The complete footbed may have a total thickness of about 3 to 20 mm, with an approximate typical breakout as follows: shaping layer being to about 2 mm in the forepart to about 6 mm in the heel; thermal insulation layer being about 2 mm; third conforming layer being about 3 to 4 mm, and the fourth fabric layer being about 0.5 mm. The thickness of each layer can vary up to approximately 100% due to material selection and processing requirements. Thicknesses of the individual layers and corresponding final footbed thicknesses may vary to allow a comfortable fit for the end-user in the footwear. As shown in FIG. 4, the following steps may be followed to create a footbed according to the invention. First, a moldable sheet is molded into a contoured shape-retaining layer that has first and second major surfaces. After the thermal insulation has been placed on the molded shape-retaining layer, one or more layers of a third material may be juxtapositioned against the second major surface of the molded shape-retaining layer on top of the thermal insulation layer. The steps of the invention may, more specifically, be carried out using, for example, the materials listed above and the following steps:

    • 1. A first foam sheet is placed into a thermoforming mold. The foam sheet is shaped through heat and compression while in the mold. Typical molding temperatures may be about 180 to 220° C. Multiple molds may be used to create multiple sizes to fit different shoe sizes. Alternatively, the sheet may be heated before being placed in a mold, which mold may be at room temperature.
    • 2. The thermal insulation layer is cut into a shape that will fit in the heel section and that is smaller than the fore-part of the shape-retaining layer so that a user can cut the footbed to the proper size without cutting into the insulation. The insulation layer is then set on top of the molded shape-retaining layer using a dab of adhesive to hold it in place.
    • 3. The conforming layer is cut into a shape of the heel-part and the full area of the forepart of the shape-retaining layer. An adhesive is applied to both major surfaces of the conforming layer.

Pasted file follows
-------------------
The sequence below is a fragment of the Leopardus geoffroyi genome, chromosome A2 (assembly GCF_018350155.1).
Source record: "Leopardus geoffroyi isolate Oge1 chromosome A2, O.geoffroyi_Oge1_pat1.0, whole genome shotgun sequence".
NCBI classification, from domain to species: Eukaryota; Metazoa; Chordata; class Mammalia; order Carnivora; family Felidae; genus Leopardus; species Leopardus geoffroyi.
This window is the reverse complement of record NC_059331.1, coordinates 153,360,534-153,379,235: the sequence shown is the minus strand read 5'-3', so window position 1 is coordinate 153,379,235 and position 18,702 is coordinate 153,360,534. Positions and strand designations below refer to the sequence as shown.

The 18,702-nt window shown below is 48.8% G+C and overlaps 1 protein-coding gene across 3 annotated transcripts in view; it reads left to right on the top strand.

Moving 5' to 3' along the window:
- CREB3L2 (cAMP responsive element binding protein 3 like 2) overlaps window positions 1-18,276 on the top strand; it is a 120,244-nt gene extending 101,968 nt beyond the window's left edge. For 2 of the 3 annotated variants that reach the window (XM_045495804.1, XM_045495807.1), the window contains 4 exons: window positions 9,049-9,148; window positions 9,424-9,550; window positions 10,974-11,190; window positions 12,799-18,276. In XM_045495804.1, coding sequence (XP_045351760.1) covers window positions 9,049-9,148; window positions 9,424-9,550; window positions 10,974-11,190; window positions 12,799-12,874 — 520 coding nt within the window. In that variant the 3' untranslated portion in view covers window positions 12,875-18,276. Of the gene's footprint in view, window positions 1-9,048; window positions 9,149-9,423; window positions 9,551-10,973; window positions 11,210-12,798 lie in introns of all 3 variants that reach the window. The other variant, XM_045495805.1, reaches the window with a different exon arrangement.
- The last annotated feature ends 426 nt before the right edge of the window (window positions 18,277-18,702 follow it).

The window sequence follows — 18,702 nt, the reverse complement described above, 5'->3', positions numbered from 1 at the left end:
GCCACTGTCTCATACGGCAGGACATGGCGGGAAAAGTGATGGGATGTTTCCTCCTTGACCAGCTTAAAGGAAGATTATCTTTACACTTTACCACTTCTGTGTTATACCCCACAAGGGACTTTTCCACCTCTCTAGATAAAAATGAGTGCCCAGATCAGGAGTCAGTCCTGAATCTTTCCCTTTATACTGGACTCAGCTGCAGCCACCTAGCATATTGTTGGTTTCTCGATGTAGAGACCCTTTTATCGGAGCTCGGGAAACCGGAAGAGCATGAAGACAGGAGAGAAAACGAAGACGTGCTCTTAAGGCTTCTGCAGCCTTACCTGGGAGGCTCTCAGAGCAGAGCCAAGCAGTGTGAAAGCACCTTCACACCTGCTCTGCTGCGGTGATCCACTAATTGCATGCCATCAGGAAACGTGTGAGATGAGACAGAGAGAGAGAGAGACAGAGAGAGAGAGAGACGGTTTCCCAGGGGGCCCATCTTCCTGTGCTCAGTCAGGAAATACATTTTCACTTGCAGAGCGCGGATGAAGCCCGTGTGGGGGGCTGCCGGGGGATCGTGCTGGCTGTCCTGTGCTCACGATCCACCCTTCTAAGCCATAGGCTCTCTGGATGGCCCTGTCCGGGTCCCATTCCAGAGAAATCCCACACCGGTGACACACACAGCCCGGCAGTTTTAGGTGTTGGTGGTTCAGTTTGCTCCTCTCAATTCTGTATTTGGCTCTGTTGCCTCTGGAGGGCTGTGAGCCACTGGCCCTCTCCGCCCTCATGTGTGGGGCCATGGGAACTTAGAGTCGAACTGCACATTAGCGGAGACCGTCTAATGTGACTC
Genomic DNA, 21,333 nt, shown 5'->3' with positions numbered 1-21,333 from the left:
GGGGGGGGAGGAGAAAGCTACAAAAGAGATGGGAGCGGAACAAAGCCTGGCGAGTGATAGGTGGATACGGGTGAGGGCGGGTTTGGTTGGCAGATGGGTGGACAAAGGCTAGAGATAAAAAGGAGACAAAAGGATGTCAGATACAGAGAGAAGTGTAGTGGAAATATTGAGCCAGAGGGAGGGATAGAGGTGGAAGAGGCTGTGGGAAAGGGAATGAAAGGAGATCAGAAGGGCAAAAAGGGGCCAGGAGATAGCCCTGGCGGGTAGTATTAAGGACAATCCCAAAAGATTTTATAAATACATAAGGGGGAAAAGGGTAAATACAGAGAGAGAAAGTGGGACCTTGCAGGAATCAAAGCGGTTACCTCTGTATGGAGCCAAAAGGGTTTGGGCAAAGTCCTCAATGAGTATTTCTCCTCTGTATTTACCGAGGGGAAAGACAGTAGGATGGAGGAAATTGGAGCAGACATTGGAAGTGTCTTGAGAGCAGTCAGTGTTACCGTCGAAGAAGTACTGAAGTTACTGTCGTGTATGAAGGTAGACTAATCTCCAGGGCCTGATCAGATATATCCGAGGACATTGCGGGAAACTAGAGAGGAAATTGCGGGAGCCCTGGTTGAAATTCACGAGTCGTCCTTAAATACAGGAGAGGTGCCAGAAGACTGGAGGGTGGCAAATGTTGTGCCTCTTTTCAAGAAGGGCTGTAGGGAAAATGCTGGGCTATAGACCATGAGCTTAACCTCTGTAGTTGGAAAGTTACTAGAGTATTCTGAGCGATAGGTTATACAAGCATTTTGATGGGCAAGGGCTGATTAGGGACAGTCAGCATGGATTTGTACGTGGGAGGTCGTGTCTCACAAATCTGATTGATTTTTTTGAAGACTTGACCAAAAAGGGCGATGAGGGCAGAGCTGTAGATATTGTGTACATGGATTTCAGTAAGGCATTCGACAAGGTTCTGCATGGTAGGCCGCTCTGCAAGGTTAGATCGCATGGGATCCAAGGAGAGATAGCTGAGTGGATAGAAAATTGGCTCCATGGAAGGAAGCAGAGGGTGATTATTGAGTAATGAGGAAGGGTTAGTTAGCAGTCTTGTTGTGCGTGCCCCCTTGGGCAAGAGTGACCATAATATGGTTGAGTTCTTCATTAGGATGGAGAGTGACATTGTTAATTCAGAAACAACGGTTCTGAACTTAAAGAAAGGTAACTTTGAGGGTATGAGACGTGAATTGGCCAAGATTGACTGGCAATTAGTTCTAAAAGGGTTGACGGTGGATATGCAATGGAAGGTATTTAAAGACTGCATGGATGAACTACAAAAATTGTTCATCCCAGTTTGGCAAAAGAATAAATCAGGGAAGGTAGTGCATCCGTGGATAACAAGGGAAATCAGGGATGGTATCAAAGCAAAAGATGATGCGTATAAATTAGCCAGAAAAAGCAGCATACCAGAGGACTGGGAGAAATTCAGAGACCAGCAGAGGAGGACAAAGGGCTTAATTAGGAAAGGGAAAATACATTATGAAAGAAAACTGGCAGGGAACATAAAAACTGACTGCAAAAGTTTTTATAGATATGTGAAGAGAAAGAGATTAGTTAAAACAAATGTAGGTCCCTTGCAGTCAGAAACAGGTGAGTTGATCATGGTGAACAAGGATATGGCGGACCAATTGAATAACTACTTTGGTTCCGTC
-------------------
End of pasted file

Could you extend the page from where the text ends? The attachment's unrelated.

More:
• 4. The conforming layer is placed upon the second major surface of the insulation layer. An adhesive is applied to the first major surface of the fabric layer. The first major surface of the fabric layer is juxtaposed upon the second major surface of the layers below it.
    • 5. The assembled layers are pressed together, the adhesive is cured, and the finished footbed is then die cut from the assembled layers.
      In this method, the shape-retaining layer is molded separate from the thermal insulation and the other layers to preclude the detrimental affects of heat and pressure during molding. Also, the insulation, conforming, and top layers may be made from pliable materials so that they take on the shape of the molded, contoured shape-retaining without the need for being molded into that shape.

Alternative methods of assembly also may be used in conjunction with the present invention. For example, different bonding methods may be used, including ultrasonic welding, mechanical fastening, etc. Further, the footbed may be fashioned to be removable from a shoe, or it can be integrally disposed in the shoe by, for example, gluing or sewing. As used in this document, the term “integral” means not readily removable by simply grasping manually and pulling thereon. The footbed can be secured, for example, as a liner in the lower of the shoe interior.

EXAMPLE

Thickness Measurement

Final footbed thickness was measured per SATRA TM136 Method A using a SATRA model STD495 available from SATRA Technology Centre, Northhamptonshire, UK. The measurements were taken from the top of the foobed at the center of the heel-part and in the fore-part approximate where the ball of the foot would reside during use.

Thermal Resistance Test

The “Lee's disc” apparatus was used to determine thermal conductivity. Using the conductivity, and factoring in the sample thickness, a thermal resistance value was calculated. Thermal resistance equates to insulation performance. Thermal resistance using the “Lee's disc” apparatus was tested per SATRA TM146:1992. The equipment and test method are available from the SATRA Technology Centre. The resistance is reported in square meters (m2) degrees Kelvin (K) per watt (W).

Air Permeability Test

“Gurley” is a measure of gas flow resistance of a membrane, expressed as the time necessary for a given volume of gas to pass through a standard area of test material under standard conditions, as specified in ASTM D726-58, Method A. Gurley is the time in seconds for 100 cubic centimeters (cc) of air, or another specified volume, to pass through 6.35 cm2 (one square inch) of the membrane at a pressure of 124 mm of water. Shorter times mean higher air permeability.